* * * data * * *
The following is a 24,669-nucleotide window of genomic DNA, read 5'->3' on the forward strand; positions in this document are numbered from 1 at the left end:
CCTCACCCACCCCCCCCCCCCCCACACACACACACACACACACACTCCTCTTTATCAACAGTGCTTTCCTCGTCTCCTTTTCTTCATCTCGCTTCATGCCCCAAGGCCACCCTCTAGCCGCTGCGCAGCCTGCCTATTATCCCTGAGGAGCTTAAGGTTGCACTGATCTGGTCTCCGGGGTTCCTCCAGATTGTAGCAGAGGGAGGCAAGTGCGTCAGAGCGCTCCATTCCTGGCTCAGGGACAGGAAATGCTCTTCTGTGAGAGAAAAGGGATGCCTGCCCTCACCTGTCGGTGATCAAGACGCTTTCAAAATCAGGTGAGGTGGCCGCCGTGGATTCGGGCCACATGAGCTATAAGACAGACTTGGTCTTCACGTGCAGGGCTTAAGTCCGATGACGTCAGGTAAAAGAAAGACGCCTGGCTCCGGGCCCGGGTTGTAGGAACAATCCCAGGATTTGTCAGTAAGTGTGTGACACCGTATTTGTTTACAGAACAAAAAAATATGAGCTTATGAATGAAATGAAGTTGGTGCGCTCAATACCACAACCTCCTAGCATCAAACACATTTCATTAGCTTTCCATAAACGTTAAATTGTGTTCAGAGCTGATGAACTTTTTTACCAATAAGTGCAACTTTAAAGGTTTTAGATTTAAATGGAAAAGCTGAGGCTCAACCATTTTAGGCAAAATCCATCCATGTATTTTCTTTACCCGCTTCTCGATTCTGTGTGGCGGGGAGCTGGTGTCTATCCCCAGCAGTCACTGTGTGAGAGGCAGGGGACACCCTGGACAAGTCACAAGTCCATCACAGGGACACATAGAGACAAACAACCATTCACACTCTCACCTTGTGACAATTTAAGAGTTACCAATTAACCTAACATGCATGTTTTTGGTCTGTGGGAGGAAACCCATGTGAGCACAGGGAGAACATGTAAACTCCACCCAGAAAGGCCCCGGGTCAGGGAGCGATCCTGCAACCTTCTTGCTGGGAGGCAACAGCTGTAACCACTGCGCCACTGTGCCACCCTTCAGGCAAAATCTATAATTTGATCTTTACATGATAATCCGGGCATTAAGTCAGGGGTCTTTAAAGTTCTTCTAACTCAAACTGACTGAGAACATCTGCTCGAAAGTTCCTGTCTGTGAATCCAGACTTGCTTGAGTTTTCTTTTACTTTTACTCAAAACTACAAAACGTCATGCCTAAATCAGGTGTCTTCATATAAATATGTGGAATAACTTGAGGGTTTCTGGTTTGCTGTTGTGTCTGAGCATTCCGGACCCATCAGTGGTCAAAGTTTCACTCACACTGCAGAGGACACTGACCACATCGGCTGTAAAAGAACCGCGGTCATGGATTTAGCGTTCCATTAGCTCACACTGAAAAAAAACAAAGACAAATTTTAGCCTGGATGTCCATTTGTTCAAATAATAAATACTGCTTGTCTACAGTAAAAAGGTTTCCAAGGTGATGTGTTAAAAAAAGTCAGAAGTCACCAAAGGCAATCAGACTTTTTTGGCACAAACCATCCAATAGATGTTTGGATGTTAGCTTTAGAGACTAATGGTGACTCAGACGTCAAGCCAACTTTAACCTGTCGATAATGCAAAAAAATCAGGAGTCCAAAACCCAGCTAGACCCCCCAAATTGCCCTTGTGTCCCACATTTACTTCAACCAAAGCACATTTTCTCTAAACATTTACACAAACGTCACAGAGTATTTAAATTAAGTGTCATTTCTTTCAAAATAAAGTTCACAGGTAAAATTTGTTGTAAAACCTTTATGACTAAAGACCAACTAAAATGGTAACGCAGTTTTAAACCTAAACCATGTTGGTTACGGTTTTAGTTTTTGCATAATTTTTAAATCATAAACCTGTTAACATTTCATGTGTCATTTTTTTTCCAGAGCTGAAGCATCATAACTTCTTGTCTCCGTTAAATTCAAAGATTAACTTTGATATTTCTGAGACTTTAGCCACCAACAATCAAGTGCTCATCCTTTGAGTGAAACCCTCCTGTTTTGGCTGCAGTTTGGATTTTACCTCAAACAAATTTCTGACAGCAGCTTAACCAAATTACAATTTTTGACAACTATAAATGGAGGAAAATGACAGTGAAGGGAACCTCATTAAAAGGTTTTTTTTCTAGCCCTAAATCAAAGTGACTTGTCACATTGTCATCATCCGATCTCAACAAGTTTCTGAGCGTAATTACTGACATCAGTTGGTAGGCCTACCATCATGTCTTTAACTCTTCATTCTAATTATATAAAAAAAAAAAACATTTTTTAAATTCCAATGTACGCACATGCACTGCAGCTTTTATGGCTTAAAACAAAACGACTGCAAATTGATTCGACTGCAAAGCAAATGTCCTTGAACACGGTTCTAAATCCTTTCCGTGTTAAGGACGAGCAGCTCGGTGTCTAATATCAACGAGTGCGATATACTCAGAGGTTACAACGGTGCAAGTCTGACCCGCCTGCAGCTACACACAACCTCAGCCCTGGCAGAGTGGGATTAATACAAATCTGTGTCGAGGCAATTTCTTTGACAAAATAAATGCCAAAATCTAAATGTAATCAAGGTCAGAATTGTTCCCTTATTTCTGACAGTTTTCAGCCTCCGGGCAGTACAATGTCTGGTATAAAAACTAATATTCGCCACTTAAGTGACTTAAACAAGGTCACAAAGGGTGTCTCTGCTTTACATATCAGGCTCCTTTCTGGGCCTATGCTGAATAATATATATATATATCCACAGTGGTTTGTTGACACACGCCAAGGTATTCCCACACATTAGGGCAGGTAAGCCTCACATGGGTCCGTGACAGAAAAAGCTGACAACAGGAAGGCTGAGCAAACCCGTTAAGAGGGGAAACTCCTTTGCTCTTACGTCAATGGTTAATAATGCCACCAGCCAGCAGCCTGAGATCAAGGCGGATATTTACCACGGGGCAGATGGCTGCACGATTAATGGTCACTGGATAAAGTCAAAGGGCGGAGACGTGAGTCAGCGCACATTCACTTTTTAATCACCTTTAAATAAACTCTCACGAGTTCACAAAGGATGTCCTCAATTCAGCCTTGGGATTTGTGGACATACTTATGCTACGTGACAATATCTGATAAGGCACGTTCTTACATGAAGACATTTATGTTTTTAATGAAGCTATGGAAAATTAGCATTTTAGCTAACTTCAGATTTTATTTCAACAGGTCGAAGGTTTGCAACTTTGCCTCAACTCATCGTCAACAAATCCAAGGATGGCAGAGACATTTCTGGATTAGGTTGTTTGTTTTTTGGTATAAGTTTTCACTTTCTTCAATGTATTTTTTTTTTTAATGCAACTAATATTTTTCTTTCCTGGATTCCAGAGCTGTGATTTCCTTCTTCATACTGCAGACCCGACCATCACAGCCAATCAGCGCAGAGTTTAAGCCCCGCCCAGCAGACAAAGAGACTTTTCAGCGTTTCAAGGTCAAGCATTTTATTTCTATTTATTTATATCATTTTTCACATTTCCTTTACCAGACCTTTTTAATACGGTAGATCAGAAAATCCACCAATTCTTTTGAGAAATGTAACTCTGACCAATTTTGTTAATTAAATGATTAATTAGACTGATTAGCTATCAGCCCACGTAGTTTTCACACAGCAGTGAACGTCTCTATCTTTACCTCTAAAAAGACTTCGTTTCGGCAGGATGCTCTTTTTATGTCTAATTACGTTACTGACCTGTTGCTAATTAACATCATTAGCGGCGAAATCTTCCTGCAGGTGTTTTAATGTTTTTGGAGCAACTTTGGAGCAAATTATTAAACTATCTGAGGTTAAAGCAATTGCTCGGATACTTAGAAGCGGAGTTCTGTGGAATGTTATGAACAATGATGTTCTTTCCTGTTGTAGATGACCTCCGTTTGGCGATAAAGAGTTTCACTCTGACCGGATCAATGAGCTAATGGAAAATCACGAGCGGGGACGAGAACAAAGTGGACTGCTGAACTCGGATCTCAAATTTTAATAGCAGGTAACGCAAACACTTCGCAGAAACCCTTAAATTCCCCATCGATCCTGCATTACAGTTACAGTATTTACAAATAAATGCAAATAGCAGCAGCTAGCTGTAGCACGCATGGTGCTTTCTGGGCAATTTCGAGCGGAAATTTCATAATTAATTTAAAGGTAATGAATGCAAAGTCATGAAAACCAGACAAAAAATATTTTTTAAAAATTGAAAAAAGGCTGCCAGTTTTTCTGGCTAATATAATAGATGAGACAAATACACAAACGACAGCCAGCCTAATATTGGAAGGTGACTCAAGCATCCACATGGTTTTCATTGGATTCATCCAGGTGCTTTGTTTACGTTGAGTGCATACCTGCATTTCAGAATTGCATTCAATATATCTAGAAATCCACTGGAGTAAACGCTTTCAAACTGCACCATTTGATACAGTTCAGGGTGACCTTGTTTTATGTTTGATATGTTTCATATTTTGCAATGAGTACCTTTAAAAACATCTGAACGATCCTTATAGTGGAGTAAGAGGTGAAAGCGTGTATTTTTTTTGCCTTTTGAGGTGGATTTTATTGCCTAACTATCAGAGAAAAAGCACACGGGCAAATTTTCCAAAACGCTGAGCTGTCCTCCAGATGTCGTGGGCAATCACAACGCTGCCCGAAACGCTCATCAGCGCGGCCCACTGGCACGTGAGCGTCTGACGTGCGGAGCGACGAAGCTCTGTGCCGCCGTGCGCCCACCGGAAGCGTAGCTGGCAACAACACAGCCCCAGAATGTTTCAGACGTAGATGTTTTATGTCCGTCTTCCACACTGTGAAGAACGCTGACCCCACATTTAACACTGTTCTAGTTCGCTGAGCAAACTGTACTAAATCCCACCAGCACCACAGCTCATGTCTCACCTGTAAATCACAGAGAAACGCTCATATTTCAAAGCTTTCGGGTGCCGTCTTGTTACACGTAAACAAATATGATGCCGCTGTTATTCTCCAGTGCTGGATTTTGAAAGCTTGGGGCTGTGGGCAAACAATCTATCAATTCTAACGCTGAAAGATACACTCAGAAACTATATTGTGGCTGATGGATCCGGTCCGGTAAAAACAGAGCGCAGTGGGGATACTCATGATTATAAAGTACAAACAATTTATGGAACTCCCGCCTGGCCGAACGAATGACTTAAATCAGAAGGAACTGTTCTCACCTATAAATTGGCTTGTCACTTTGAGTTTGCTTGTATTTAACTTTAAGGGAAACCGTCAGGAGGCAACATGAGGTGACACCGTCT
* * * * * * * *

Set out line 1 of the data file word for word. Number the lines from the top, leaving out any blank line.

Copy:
The following is a 24,669-nucleotide window of genomic DNA, read 5'->3' on the forward strand; positions in this document are numbered from 1 at the left end: